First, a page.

• Worth 10 marks towards your exploratorial mark out of 30.
Do I have to do the prework and postwork by myself?

Yes, everyone has to submit their own prework and postwork, and it must be your own work.

However, you may discuss the prework and postwork with other students.

The prework and postwork activities are mostly web-based. We are very happy for you to work in groups to discuss these activities because many people learn most effectively when they work in this way. People who are struggling with concepts often find that an explanation from a friend can provide that extra bit of understanding needed to grasp a concept. For those who are mostly "getting it", the best way to really learn something is to teach it to someone else - it forces you to clarify the concept in your mind and leads to much deeper understanding. So, everyone wins.

BUT (and there is always a but)
  • Do not get your friends to do your pre and post work for you. You will not learn anything this way.
  • The exploratorials are what we call "formative" assessment. You get some of your marks for attempting the problems - not just for getting the right answer. We want you to do the work we have set because we know that it will help you to learn the physical concepts (and as a happy side-effect help you pass the exam).
  • You must pass the exam to pass this course. You will not pass the exam if your friends have done the questions for you.
  • See below for why fully participating in the exploratorials will help you to learn physics (i.e. understand the secret workings of the Universe), and allow "us" to know that you have learned physics (i.e. you will pass the exam).

Why exploratorials (or, how do we learn things)?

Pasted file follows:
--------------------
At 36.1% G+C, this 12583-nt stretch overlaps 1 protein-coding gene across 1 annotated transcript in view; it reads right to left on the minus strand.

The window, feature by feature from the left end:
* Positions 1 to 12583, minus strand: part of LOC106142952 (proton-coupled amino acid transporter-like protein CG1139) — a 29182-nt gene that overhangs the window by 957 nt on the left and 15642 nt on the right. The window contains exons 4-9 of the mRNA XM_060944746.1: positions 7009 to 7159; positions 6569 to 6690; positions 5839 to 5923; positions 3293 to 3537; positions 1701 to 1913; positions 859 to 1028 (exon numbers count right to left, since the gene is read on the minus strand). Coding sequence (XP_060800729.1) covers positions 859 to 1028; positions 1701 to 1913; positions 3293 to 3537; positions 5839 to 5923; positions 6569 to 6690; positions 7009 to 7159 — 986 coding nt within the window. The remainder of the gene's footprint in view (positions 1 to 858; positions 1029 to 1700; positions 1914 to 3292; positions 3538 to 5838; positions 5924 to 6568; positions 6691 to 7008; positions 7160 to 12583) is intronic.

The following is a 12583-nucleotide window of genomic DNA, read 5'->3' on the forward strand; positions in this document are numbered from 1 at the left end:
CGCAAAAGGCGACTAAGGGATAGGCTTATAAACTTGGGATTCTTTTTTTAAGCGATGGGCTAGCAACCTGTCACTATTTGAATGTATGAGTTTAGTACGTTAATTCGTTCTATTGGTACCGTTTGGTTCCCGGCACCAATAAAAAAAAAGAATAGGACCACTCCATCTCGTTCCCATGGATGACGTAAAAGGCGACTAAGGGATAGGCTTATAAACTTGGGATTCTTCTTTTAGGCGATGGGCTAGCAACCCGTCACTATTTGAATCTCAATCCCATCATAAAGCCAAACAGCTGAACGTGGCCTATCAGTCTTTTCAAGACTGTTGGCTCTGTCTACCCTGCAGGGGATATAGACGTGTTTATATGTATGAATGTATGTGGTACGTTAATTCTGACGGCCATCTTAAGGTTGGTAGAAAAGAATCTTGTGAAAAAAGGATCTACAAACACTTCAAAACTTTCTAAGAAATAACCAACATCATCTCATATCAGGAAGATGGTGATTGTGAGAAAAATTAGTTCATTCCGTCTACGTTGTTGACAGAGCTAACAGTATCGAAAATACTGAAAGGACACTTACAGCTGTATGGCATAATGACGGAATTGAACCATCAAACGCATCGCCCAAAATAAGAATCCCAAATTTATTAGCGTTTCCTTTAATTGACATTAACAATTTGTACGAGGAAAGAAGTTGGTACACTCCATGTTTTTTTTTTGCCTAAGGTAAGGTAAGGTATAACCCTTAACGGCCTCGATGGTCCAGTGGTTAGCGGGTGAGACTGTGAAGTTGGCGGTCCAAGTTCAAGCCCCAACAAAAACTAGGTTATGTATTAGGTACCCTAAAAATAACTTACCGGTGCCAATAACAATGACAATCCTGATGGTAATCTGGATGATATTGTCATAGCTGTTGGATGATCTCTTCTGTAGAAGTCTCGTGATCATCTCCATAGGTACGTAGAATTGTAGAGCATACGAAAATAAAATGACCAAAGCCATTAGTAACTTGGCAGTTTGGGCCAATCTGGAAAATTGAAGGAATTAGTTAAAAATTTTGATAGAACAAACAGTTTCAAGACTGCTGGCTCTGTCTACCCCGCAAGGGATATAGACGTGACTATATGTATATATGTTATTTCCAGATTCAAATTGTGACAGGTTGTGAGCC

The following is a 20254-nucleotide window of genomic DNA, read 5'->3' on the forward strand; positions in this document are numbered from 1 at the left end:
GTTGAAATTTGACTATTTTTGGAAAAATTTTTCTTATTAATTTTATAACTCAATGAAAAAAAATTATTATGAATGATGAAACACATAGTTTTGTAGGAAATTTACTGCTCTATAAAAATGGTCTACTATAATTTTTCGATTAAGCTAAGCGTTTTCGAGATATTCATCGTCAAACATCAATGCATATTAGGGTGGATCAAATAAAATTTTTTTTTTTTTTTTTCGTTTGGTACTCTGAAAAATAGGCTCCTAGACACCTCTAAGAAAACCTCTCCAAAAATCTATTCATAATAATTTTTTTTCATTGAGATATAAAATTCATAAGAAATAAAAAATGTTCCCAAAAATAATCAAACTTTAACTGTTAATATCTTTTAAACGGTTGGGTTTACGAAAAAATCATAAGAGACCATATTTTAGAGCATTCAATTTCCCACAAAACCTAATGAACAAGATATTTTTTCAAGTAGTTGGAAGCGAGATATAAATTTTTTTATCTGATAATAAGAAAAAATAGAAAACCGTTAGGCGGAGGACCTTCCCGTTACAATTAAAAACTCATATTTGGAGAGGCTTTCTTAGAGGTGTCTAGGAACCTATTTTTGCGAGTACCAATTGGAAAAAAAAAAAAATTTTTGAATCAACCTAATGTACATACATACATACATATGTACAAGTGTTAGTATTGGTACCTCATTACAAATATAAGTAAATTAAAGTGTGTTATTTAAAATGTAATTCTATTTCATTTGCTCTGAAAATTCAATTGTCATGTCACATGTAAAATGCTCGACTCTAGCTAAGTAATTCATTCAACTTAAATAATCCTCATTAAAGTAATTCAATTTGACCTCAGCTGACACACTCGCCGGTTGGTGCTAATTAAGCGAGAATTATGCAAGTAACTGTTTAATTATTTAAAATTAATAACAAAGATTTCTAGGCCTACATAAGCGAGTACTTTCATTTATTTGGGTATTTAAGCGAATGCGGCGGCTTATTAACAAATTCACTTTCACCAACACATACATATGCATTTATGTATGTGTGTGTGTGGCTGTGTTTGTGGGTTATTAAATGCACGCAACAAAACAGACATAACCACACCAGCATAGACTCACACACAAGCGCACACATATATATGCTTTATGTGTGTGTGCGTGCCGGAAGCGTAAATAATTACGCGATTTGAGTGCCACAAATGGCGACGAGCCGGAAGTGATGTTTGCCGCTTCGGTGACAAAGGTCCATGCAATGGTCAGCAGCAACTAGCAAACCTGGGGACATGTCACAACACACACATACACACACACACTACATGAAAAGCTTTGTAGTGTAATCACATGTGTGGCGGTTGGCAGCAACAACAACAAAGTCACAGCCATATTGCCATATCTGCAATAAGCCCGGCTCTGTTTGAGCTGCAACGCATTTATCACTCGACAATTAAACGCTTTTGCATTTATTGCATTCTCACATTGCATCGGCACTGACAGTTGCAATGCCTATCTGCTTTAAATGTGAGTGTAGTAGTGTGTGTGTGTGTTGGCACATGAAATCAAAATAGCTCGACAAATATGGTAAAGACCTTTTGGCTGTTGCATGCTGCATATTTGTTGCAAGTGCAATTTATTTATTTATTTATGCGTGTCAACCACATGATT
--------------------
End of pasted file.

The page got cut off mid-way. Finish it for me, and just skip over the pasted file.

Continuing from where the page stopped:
For those of you who are not into reading about the theory of learning - take my word for it, participating enthusiastically in the exploratorials will help you both learn physics and pass the exam.

For those of you who are interested, read on to find out why.

How do we learn?

We don't know the exact answer to this, and different people learn in different ways, but there are some things that can make learning more effective.

We have all had the experience of sitting in a lecture and feeling that we have understood every word, and yet later finding that we can't remember what was said, or that we can't do the tutorial problems despite our brilliant understanding of what was said in the lecture.

There are two reasons for this, both of which are addressed by the exploratorials.

Firstly, the more times we see a concept the deeper it is etched in our memory. If we only see something once, although we may understand it well when we first come across it, the concept will not become part of our "long-term" memory unless we see it again, and pretty quickly. Our teachers at school understand this, and after they introduce a concept they will get us to do problems in class, and also set us homework questions involving the same concept. At university we have to take the responsibility for transferring lecture material into our long-term memory on ourselves, by revising lecture material and doing problems associated with the material. The exploratorials help you to do this. In doing the prework, the class work and the postwork, you are seeing the same material many times, and are transferring it to your long-term memory.

Secondly, to really learn something and be able to apply your new learing to solving problems you need to place it into the context of what you already know - you need to link the new knowledge to what you already know about how things work. The exploratorials assist you to do this by using practical activities to link the esoteric concepts you learn in the lecture theatre to your knowledge of how the real Universe works - the one you live in every day and experience intimately.

[About Exploratorials] [The Catalogue] [Resources] [Contact Us]
© 2004 School of Physics University of NSW Sydney Australia
Last Updated 14th August 2004